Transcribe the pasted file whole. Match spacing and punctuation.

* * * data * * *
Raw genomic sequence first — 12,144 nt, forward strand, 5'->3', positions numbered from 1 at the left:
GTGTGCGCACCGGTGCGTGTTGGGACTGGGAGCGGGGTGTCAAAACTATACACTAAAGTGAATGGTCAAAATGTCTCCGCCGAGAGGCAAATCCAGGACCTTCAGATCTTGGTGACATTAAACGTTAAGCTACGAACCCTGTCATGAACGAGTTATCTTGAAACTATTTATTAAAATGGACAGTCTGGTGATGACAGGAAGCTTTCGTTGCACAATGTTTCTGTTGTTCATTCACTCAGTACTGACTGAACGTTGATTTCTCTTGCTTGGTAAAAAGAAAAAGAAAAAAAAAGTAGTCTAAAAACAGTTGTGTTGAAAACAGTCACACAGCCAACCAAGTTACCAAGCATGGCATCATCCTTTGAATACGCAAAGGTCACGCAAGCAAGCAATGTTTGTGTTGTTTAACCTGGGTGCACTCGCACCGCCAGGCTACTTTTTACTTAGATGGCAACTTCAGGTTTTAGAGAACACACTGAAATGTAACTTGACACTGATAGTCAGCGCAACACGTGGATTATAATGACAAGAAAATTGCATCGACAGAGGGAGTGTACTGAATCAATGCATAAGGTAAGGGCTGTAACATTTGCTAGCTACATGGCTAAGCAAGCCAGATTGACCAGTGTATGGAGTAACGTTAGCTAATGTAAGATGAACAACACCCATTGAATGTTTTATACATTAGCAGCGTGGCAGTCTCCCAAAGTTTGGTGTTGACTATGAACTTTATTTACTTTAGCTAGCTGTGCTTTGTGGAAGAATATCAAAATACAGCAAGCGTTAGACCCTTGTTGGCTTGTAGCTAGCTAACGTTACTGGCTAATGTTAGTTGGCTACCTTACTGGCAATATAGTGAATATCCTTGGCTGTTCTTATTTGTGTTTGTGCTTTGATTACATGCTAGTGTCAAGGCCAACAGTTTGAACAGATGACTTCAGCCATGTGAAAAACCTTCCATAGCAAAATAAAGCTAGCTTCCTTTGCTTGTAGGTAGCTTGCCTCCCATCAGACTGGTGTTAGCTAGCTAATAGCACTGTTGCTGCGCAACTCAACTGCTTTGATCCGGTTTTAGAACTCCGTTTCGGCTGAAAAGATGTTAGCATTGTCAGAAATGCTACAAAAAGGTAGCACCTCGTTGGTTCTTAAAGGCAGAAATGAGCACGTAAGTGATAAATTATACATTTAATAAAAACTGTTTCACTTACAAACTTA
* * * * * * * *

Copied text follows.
Raw genomic sequence first — 12,144 nt, forward strand, 5'->3', positions numbered from 1 at the left:
GTGTGCGCACCGGTGCGTGTTGGGACTGGGAGCGGGGTGTCAAAACTATACACTAAAGTGAATGGTCAAAATGTCTCCGCCGAGAGGCAAATCCAGGACCTTCAGATCTTGGTGACATTAAACGTTAAGCTACGAACCCTGTCATGAACGAGTTATCTTGAAACTATTTATTAAAATGGACAGTCTGGTGATGACAGGAAGCTTTCGTTGCACAATGTTTCTGTTGTTCATTCACTCAGTACTGACTGAACGTTGATTTCTCTTGCTTGGTAAAAAGAAAAAGAAAAAAAAAGTAGTCTAAAAACAGTTGTGTTGAAAACAGTCACACAGCCAACCAAGTTACCAAGCATGGCATCATCCTTTGAATACGCAAAGGTCACGCAAGCAAGCAATGTTTGTGTTGTTTAACCTGGGTGCACTCGCACCGCCAGGCTACTTTTTACTTAGATGGCAACTTCAGGTTTTAGAGAACACACTGAAATGTAACTTGACACTGATAGTCAGCGCAACACGTGGATTATAATGACAAGAAAATTGCATCGACAGAGGGAGTGTACTGAATCAATGCATAAGGTAAGGGCTGTAACATTTGCTAGCTACATGGCTAAGCAAGCCAGATTGACCAGTGTATGGAGTAACGTTAGCTAATGTAAGATGAACAACACCCATTGAATGTTTTATACATTAGCAGCGTGGCAGTCTCCCAAAGTTTGGTGTTGACTATGAACTTTATTTACTTTAGCTAGCTGTGCTTTGTGGAAGAATATCAAAATACAGCAAGCGTTAGACCCTTGTTGGCTTGTAGCTAGCTAACGTTACTGGCTAATGTTAGTTGGCTACCTTACTGGCAATATAGTGAATATCCTTGGCTGTTCTTATTTGTGTTTGTGCTTTGATTACATGCTAGTGTCAAGGCCAACAGTTTGAACAGATGACTTCAGCCATGTGAAAAACCTTCCATAGCAAAATAAAGCTAGCTTCCTTTGCTTGTAGGTAGCTTGCCTCCCATCAGACTGGTGTTAGCTAGCTAATAGCACTGTTGCTGCGCAACTCAACTGCTTTGATCCGGTTTTAGAACTCCGTTTCGGCTGAAAAGATGTTAGCATTGTCAGAAATGCTACAAAAAGGTAGCACCTCGTTGGTTCTTAAAGGCAGAAATGAGCACGTAAGTGATAAATTATACATTTAATAAAAACTGTTTCACTTACAAACTTA